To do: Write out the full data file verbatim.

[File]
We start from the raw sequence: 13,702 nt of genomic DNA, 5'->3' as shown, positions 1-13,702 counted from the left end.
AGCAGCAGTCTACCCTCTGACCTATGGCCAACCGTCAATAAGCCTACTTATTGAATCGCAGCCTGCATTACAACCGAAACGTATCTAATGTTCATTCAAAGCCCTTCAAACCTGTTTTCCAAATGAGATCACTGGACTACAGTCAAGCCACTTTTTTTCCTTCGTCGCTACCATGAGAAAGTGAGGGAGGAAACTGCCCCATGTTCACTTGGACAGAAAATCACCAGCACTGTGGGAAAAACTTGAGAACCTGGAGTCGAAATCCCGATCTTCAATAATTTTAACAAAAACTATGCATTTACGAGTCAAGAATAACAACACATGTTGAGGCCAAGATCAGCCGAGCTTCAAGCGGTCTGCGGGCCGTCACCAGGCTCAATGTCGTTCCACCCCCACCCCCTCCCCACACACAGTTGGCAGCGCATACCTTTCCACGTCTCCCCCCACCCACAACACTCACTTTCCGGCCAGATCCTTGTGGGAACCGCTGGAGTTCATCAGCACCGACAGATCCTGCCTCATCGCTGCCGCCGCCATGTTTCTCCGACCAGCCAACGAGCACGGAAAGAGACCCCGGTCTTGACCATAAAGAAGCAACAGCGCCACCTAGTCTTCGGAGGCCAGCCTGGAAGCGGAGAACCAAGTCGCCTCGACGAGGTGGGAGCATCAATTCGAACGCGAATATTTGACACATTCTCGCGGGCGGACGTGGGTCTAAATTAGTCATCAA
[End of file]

We start from the raw sequence: 13,702 nt of genomic DNA, 5'->3' as shown, positions 1-13,702 counted from the left end.
AGCAGCAGTCTACCCTCTGACCTATGGCCAACCGTCAATAAGCCTACTTATTGAATCGCAGCCTGCATTACAACCGAAACGTATCTAATGTTCATTCAAAGCCCTTCAAACCTGTTTTCCAAATGAGATCACTGGACTACAGTCAAGCCACTTTTTTTCCTTCGTCGCTACCATGAGAAAGTGAGGGAGGAAACTGCCCCATGTTCACTTGGACAGAAAATCACCAGCACTGTGGGAAAAACTTGAGAACCTGGAGTCGAAATCCCGATCTTCAATAATTTTAACAAAAACTATGCATTTACGAGTCAAGAATAACAACACATGTTGAGGCCAAGATCAGCCGAGCTTCAAGCGGTCTGCGGGCCGTCACCAGGCTCAATGTCGTTCCACCCCCACCCCCTCCCCACACACAGTTGGCAGCGCATACCTTTCCACGTCTCCCCCCACCCACAACACTCACTTTCCGGCCAGATCCTTGTGGGAACCGCTGGAGTTCATCAGCACCGACAGATCCTGCCTCATCGCTGCCGCCGCCATGTTTCTCCGACCAGCCAACGAGCACGGAAAGAGACCCCGGTCTTGACCATAAAGAAGCAACAGCGCCACCTAGTCTTCGGAGGCCAGCCTGGAAGCGGAGAACCAAGTCGCCTCGACGAGGTGGGAGCATCAATTCGAACGCGAATATTTGACACATTCTCGCGGGCGGACGTGGGTCTAAATTAGTCATCAA